Only pets win prizes

Observations on Westminster

In politics, as in so many walks of life, it takes only a few people to misbehave to spoil it for everyone. So have some sympathy for the rumpled backbencher whose presence generates little attention in Westminster or at home, whose majority has dwindled so far that it now resembles the share price of a British car manufacturer. Pity him, for the one event of the year meant to give him a whiff of glamour has been snatched away.

The annual House Magazine Parliamentary Awards are just like the Oscars, but with Margaret Beckett rather than Natalie Portman, and are a chance for our politicians to congratulate themselves. Voted for by MPs, the awards are usually an occasion on which backbenchers can exercise individual judgement without fear of the whips’ recriminations. But not this summer. No. This summer they’ve been naughty.

Gerry Murray, the magazine’s publisher, has written to MPs and peers to let them know the awards will not take place on their usual July date. It would, he told them, “be inappropriate to ask parliamentarians to consider candidates for the awards at this time, when the pressing matters of implementing reforms and electing a new Speaker take priority”. In other words, there will be no party until they all learn to behave.

Poor backbenchers. Now there is nothing to dream of when dealing with the hand-delivered missives from deranged constituents. Nothing to hang on for when they appear on local radio, defending some disastrous party policy that represents everything they went into politics to prevent. They know what awaits them at the election. This time next year they will have only the souvenirs of their working life: a chipped teacup stolen from the terrace, a never-to-be-updated entry in Who’s Who.

Still, they would be the first to accept that the awards cannot happen right now. To whom could parliament give a gong in this climate? Everything would have to go to Vince Cable, except perhaps a lifetime award for Chris Mullin as he retires. Anything else, and the public would storm Westminster. As each party desperately tries to outdo the others’ protestations of remorse and reform, Westminster is beginning to resemble Salem, its occupants crying out that the devil took over their bodies and then pointing to the member of their party currently unstable enough to shoulder their blame. MPs hope the crisis is temporary. Maybe it won’t even take that long for things to return to normal. Sure, the public clamours for change, but in a few months people will have forgotten all about it. Give that nice Mr Martin a peerage. He took one for the rest of us. The dim herd won’t notice.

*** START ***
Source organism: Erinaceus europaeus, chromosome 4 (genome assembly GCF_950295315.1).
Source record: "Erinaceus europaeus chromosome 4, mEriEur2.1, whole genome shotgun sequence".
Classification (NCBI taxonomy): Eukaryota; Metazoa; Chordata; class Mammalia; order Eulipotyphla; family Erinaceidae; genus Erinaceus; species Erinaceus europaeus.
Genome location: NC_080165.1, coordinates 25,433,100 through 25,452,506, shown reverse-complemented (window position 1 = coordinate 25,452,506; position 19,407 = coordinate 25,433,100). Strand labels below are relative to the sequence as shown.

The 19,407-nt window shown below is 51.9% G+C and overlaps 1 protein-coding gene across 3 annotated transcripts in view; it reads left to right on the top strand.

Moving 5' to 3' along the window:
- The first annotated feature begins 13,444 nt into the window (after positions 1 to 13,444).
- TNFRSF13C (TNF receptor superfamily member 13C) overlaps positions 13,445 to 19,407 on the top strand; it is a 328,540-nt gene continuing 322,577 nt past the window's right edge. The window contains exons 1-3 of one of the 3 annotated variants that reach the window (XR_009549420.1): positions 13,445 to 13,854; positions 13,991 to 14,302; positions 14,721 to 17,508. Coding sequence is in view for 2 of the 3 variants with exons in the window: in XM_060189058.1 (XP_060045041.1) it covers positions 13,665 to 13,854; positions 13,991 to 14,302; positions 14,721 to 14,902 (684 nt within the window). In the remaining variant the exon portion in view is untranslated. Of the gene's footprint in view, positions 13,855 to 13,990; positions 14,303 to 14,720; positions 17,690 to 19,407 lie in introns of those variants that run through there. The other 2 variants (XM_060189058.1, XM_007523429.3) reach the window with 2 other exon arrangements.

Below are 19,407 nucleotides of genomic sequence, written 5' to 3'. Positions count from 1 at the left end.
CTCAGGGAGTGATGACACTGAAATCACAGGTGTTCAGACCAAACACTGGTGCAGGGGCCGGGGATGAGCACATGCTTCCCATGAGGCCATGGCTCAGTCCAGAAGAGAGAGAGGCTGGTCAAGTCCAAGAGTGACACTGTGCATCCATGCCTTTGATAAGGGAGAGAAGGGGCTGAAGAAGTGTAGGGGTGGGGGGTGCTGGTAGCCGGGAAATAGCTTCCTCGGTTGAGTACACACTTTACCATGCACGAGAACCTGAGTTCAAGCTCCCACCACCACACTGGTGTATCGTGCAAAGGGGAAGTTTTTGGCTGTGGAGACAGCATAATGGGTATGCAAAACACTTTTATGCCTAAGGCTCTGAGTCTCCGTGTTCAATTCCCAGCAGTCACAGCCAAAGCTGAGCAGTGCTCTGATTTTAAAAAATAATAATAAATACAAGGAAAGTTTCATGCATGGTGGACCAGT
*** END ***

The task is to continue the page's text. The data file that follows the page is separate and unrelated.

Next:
Perhaps the most telling thing about the awards is that they have not been cancelled, merely postponed until the autumn. By then, the strange fever will have passed; parliament will be back in business and all the talk of radical reform quietly brushed back under the carpet. Our representatives can nominate those who acquitted themselves best in the expenses crisis; the ballgowns will come out, and the fun will continue. Unless, of course, we don’t forget at all. And we don’t let them forget.

Alastair Harper is Head of Politics for Green Alliance UK

This article first appeared in the 20 July 2009 issue of the New Statesman, King and Country

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Is anyone prepared to solve the NHS funding crisis?

As long as the political taboo on raising taxes endures, the service will be in financial peril. 

It has long been clear that the NHS is in financial ill-health. But today's figures, conveniently delayed until after the Conservative conference, are still stunningly bad. The service ran a deficit of £930m between April and June (greater than the £820m recorded for the whole of the 2014/15 financial year) and is on course for a shortfall of at least £2bn this year - its worst position for a generation. 

Though often described as having been shielded from austerity, owing to its ring-fenced budget, the NHS is enduring the toughest spending settlement in its history. Since 1950, health spending has grown at an average annual rate of 4 per cent, but over the last parliament it rose by just 0.5 per cent. An ageing population, rising treatment costs and the social care crisis all mean that the NHS has to run merely to stand still. The Tories have pledged to provide £10bn more for the service but this still leaves £20bn of efficiency savings required. 

Speculation is now turning to whether George Osborne will provide an emergency injection of funds in the Autumn Statement on 25 November. But the long-term question is whether anyone is prepared to offer a sustainable solution to the crisis. Health experts argue that only a rise in general taxation (income tax, VAT, national insurance), patient charges or a hypothecated "health tax" will secure the future of a universal, high-quality service. But the political taboo against increasing taxes on all but the richest means no politician has ventured into this territory. Shadow health secretary Heidi Alexander has today called for the government to "find money urgently to get through the coming winter months". But the bigger question is whether, under Jeremy Corbyn, Labour is prepared to go beyond sticking-plaster solutions. 

George Eaton is political editor of the New Statesman.